Where to Get Coffee in Asheville
Perhaps my favorite thing about living in Asheville is the coffee. If you ever come here, I would strongly encourage you not to drink coffee at Starbucks. You'll get to see all the crazy people who live here, you'll be helping the local economy, and the baristas all really know their shit.
The places listed here are not the only ones in Asheville, just all the ones downtown. They're all locally owned, and most of them serve fair trade or organic coffee. I visit each one on a regular basis and they're definately worth your time if you're ever in the area.
Malaprop's Bookstore and Cafe
Location: Haywood Street, next to the Library
The Once-over: This is where respectable people generally go for coffee. The coffee is served in attractive, bright-colored mugs. The staff tend to be friendly, squeaky-clean college students and there's always someone sitting by the window, working on the best-selling novel that will make him so famous he'll never have to work again.
Price of a single cup of house coffee: $2.50. You get one free refill.
Nibbles: Nothing you'd write home about. Choices tend to be things like stale cinnamon buns, vegan muffins, and cookies. You can get a decent slice of quiche, too, and the staff are always happy to heat things up in the microwave before serving them to you.
Great because: You get to choose between at least five different varieties of coffee, ranging from a typical French Roast to fancy flavors like Butternut, if that's your thing. There's a counter by the front window so you can watch the world go by, which is an essential feature of a good coffee place. They have computers, too, but you have to pay extra for that.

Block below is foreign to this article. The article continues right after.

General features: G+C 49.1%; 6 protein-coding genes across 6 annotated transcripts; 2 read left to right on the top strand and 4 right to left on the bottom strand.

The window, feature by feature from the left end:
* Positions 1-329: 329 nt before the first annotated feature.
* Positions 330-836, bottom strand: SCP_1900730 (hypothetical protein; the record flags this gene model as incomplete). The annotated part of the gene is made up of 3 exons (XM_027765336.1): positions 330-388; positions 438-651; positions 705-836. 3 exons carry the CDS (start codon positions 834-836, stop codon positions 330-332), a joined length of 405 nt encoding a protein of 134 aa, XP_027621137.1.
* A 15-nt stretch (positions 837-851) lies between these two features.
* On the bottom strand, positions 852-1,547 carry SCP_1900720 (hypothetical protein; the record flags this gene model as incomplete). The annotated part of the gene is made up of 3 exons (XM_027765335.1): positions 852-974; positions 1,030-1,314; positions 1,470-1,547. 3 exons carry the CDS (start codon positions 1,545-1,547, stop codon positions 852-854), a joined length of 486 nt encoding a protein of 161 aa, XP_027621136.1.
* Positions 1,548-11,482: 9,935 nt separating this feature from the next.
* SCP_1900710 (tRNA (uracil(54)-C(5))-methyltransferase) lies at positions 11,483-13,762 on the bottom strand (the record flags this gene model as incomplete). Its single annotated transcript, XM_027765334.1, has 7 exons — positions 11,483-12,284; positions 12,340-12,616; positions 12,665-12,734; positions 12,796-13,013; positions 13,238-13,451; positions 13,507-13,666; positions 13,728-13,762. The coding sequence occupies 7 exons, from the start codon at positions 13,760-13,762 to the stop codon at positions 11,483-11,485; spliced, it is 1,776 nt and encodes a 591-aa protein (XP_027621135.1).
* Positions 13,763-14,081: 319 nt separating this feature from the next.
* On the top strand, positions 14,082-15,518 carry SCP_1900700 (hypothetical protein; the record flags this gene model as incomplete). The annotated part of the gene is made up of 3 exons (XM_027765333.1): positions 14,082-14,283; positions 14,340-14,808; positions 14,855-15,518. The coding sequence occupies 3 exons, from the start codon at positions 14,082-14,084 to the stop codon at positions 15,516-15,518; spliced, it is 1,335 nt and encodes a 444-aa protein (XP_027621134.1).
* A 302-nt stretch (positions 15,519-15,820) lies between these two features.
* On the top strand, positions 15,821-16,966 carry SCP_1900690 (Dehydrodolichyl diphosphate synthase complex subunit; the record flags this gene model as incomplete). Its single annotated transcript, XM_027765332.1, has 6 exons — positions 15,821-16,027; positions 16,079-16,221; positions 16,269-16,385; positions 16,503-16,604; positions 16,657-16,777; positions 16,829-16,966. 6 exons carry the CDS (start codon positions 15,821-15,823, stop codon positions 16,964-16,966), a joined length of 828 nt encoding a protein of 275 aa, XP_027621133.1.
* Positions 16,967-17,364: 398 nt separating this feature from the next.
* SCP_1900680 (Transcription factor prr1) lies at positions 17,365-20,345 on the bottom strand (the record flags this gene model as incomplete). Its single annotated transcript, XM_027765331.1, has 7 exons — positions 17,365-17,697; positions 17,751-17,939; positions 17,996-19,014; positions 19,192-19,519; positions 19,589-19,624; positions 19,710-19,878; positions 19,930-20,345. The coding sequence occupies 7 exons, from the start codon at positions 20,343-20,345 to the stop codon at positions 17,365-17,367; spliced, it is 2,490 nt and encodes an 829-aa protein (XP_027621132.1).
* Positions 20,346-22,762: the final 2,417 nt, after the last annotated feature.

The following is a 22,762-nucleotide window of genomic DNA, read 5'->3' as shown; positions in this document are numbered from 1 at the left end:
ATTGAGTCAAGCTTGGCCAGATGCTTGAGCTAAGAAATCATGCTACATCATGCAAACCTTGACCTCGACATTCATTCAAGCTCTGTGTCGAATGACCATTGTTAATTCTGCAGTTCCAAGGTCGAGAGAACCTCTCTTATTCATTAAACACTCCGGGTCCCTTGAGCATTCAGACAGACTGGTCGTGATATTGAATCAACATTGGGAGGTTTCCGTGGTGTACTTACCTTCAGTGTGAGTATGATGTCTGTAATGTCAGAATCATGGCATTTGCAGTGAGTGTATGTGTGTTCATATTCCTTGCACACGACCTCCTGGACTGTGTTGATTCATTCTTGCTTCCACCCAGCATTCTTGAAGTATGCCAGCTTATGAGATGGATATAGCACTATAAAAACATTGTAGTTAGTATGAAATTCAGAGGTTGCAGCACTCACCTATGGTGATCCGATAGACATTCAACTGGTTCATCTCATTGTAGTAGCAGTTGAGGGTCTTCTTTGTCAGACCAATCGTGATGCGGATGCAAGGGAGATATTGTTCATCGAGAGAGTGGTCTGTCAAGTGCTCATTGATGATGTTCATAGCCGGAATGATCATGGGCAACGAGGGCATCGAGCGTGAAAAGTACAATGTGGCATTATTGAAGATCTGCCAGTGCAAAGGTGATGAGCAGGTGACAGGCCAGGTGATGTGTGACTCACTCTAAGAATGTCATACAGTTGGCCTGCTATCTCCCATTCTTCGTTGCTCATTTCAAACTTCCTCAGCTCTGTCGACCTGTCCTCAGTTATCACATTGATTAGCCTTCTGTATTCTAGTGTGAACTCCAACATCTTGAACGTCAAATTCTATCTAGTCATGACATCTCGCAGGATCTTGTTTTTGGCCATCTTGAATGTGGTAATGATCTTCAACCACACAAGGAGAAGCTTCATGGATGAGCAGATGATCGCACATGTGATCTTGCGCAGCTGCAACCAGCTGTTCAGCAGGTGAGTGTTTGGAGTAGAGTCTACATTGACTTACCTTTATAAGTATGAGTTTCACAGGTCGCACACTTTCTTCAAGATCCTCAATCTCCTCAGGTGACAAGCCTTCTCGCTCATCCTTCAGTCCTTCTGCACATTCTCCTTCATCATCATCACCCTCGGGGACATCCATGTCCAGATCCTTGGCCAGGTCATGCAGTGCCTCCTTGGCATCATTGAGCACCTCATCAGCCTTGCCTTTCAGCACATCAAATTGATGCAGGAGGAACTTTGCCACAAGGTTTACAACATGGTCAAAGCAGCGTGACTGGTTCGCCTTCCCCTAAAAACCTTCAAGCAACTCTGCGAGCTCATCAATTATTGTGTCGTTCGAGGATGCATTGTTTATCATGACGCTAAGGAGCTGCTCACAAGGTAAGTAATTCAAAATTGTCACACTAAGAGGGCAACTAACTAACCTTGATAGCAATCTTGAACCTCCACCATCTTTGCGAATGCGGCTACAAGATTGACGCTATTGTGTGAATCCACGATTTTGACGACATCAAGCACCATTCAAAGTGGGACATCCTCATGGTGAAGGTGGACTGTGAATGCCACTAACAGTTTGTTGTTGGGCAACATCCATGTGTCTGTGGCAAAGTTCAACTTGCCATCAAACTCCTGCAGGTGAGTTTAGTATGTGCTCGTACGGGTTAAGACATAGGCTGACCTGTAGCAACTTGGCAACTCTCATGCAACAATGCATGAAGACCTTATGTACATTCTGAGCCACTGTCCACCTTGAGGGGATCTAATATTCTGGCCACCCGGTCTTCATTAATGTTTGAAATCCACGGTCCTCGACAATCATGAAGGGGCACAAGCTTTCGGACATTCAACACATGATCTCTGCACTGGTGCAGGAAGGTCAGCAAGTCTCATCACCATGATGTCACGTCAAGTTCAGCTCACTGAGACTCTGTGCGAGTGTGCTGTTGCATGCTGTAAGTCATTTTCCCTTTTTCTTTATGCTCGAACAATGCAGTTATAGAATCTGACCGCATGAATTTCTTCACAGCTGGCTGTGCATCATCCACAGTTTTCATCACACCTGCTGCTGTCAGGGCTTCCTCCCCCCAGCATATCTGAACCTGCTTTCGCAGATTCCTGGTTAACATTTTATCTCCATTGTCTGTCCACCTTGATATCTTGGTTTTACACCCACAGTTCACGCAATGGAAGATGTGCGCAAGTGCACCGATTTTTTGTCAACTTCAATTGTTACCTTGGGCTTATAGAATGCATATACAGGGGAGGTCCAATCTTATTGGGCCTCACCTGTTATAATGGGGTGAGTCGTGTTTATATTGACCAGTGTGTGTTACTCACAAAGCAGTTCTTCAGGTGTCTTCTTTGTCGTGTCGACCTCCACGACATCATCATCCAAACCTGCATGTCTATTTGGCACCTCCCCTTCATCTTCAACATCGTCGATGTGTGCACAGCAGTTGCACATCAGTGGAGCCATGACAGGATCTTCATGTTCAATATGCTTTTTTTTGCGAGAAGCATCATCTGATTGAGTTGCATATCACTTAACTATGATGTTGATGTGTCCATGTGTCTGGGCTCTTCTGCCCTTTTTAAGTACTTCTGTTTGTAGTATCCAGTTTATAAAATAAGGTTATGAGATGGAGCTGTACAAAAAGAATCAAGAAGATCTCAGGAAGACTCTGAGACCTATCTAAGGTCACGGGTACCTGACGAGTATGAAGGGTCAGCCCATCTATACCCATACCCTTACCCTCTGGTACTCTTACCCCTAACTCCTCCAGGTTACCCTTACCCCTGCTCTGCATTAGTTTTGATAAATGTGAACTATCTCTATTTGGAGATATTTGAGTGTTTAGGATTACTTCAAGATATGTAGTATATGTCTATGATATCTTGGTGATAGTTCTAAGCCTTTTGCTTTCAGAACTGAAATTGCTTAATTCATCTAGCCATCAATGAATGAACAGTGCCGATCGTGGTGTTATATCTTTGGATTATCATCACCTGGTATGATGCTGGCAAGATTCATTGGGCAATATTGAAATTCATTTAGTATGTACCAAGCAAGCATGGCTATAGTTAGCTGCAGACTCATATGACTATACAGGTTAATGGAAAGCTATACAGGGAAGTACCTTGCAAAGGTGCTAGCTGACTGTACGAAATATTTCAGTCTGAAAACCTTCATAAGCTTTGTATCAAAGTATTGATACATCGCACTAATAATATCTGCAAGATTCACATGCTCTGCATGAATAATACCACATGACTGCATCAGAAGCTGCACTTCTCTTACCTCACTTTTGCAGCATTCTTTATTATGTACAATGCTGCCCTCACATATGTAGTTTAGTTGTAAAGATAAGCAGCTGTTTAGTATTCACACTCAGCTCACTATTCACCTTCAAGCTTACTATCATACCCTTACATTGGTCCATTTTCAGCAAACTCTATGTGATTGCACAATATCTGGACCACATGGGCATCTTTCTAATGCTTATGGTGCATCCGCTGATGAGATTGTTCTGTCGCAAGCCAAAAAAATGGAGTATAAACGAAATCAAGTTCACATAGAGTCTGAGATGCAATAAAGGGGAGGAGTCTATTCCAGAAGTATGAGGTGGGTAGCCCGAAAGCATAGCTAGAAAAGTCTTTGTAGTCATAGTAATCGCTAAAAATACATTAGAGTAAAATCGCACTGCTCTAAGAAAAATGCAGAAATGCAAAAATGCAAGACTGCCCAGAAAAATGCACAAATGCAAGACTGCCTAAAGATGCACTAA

The Downside: It's usually hard to find a seat. And $2.50 for a cup of coffee?
Bonnie's Little Corner
Location: On the corner accross from the Vance Memorial (the great big obelisk that marks the center of town).
The Once-over: This is actually a tobacco shop that sells coffee on the side. The tobacco here is good, the man behind the counter is friendly and knows his business, and I have never once been carded.
Price of a single cup of house coffee: $1.50
Nibbles: None, unless they're selling snack crackers.
Great because: They let you smoke. This is really its only virtue as a coffee place.
The Downside: The coffee is weak, so I usually get the hot chocolate instead. Crazy people like to come here off the street to panhandle, and they will try to talk to you. You can always foist them on the nice man behind the counter. He's used to them.
Location: Battery Park Avenue
The Once-over: Dark, broody, and quite fancy. They serve coffee in an ornate white teacup on a saucer with a doily. The people who frequent his place tend to be well-dressed and in their late twenties/early thirties. It probably gets a fair number of tourists, too, as Battery Park Avenue is cram-full of the sort of shops tourists like. You know, the ones that sell fake bohemian jewlery and handcrafted yard ornaments at ridiculous prices.
Price of a single cup of house coffee: $1.40 for a small, $1.87 for a large
Nibbles: Sumptuous confections like cheesecake and rasperry torte that cost more than the coffee itself. Great if you're feeling a little wealthy and like to eat sweet things with your coffee.
Great because: It makes you feel like you're sitting in a cafe in 19th century France.
The Downside: The food is really very rich, in every sense of the word. This is not the place to come if you're looking for a croissant or a muffin.
Izzy's Coffee Den
Location: Lexington Avenue, just past all the head shops
The Once-over: A cozy little hole in the wall with squashy armchairs and free reading material. Lots of racy abstract art. Coffee is served in slick black mugs. Preferred by freaks, punks, anarchists, and all five of the goths who live in Asheville.
Price of a single cup of house coffee: At $1.25, it's the cheapest coffee I've found in downtown Asheville. Refills are fifty cents.
Nibbles: Your typical muffin and coffee cake fare. They also make a mean bagel sandwich.
Great because: It's cozy. The coffee is both cheap and delicious. It's a prime place for people-watching and eavesdropping. You can usually find a tossed-off newspaper if you're too poor to buy one.
The Downside: Most people I know are scared off by the clientele, and the people behind the counter can get cranky. Wear a black hooded sweatshirt if you don't want to stand out, but I've seen old men and sweet old ladies come in without fear.
There are a couple more that I need to investigate further; I'll add them as soon as I can.